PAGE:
What Local Historic District DOES NOT do: · Does not regulate paint colors · Does not require repairs or renovations to be made · Does not increase taxes beyond normal increases for the City or County · Does not prevent additions · Does not prevent non-contributing homes from being demolished · Does not require use of historic materials or historic building methods · Does not require that you open you home to the public · Does not restrict routine maintenance of properties
What Local Historic District DOES do: · Recognizes that Oakhurst has a distinctive historic character important to the overall character of the City of Decatur · Encourages creative and compatible development with historic areas · Requires that a Certificate of Appropriateness be obtained for exterior changes to contributing properties, demolition of buildings, and new construction. · Applies only to major renovations to the exterior of your home. Interior renovations are not restricted.

Friday, June 29, 2007

How real estate taxes are assessed

The intent and purpose of the laws of this state [Georgia] are to have all property and subjects of taxation returned at the value which would be realized from the cash sale, but not the forced sale, of the property and subjects as such property and subjects are usually sold except as otherwise provided in this chapter. (O.C.G.A. § 48-5-1)

In Georgia property is required to be assessed at 40% of the fair market value unless otherwise specified by law. (O.C.G.A. § 48-5-7) Property is assessed at the county level by the Board of Tax Assessors. The State Revenue Commissioner is responsible for examining the digests of counties in Georgia in order to determine that property is assessed uniformly and equally between and within the counties. (O.C.G.A. § 48-5-340)

The tax bills received by property owners from the counties will include both the fair market value and the assessed value of the property. Fair market value means "the amount a knowledgeable buyer would pay for the property and a willing seller would accept for the property at an arm's length, bona fide sale." (O.C.G.A. § 48-5-2)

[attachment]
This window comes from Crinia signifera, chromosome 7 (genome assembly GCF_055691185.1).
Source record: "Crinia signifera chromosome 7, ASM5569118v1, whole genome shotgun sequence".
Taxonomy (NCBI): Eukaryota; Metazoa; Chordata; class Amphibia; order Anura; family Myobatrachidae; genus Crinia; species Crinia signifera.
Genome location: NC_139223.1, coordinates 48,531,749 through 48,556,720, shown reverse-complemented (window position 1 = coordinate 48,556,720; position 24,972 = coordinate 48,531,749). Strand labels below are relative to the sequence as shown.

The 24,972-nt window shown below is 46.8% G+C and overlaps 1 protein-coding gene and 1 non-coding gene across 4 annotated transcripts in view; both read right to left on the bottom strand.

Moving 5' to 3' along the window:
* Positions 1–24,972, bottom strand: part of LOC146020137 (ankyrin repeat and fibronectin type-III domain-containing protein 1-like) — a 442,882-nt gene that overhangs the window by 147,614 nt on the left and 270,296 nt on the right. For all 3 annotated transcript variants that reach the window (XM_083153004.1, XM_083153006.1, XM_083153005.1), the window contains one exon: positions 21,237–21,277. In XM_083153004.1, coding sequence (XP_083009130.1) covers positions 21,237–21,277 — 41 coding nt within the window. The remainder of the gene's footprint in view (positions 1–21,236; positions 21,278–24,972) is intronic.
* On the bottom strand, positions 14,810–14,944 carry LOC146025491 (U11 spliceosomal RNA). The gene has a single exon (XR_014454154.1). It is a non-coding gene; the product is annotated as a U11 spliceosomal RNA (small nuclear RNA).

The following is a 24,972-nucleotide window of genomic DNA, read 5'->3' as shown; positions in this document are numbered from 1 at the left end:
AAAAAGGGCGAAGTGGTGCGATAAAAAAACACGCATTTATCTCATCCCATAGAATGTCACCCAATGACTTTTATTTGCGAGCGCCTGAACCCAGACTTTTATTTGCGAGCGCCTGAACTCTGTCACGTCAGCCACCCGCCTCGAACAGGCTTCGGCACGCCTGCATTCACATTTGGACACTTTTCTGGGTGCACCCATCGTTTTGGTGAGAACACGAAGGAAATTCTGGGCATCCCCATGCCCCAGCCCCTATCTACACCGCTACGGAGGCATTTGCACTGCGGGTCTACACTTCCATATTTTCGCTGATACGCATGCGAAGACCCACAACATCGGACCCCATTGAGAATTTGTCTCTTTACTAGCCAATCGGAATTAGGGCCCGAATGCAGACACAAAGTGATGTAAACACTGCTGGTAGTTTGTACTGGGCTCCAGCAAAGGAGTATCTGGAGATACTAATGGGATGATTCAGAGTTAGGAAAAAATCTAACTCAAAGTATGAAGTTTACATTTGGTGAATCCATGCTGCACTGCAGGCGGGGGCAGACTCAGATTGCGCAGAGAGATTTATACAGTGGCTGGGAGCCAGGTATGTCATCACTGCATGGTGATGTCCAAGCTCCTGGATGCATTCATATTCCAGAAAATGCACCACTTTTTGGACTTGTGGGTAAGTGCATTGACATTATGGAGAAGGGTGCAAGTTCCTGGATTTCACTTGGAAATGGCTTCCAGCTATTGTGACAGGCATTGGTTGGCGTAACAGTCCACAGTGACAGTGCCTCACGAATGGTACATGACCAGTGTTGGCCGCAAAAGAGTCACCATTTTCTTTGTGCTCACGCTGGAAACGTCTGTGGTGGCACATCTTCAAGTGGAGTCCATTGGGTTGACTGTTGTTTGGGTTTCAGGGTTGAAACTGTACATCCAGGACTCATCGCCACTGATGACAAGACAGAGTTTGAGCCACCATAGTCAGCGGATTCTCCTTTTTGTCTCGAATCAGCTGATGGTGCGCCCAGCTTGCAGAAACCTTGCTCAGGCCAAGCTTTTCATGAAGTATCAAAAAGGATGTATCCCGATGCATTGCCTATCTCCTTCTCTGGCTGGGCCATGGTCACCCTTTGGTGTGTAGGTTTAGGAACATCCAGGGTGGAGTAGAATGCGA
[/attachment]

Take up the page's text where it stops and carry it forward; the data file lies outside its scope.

The purpose of the digest review procedure is to equalize county property tax digests between and within the counties. This procedure is designed to require the county boards of tax assessors to make adjustments in the valuation of property to ensure uniformity and equity. The Revenue Commissioner can use any reasonable measure in order to accomplish uniformity. O.C.G.A. § 48-5-340

A county’s digest is approved in their digest review year if the digest meets the following criteria:
* The average assessment ratio for each class of property shall be reasonably close to the assessments provided for in O.C.G.A. § 48-5-7 which is a 40% assessment for most real and personal property.
* The average assessment variance for each class of property shall not be excessive.
* The assessment ratios of the properties shall not reveal any significant assessment bias.

Every property sold on your street and surrounding neighborhood (new construction or rehabilitated) impact how the county and city must assess your property values. A study conducted by Rutgers University on several Texas cities addresses the impact of historic districts to improved property values, (which by law in Georgia would mean increased taxes), improved property tax collection, and displacement of elderly and poor (gentrification). The interesting part is the ability to justify adjustments of real estate taxes on the elderly and poor in historic districts. http://geography.rutgers.edu/people/faculty/leichenko/leichenko_coulson_listokin2001.pdf

"Our findings also have implications for the granting of special property tax incentives for the rehabilitation of designated properties. The policy of granting exemptions or abatements is quite common (Beaumont,1996; Listokin et al., 1982). Our finding that designation enhances property values (in part due to the encouragement of rehabilitation) partially supports such a policy. The rise in property values ultimately means higher property taxes and, given that, landmark owners might hesitate to engage in rehabilitation in the absence of exemptions/abatements. Yet, there is a counter-interpretation. Given property appreciation, must the public sector give tax-breaks to landmark owners? Or, if this incentive is extended, perhaps it should be means-tested—that is, limited to the less affluent. Such a policy would dampen displacement pressures and it would also target assistance to where it is needed."

Please refer back to the previously mentioned study on Philadelphia posted June 25, 2007. That study found that local historic districts retain the cultural and racial mix representative of the city. That is really positive evidence that the proposed local historic district could help us retain the diversity of our community.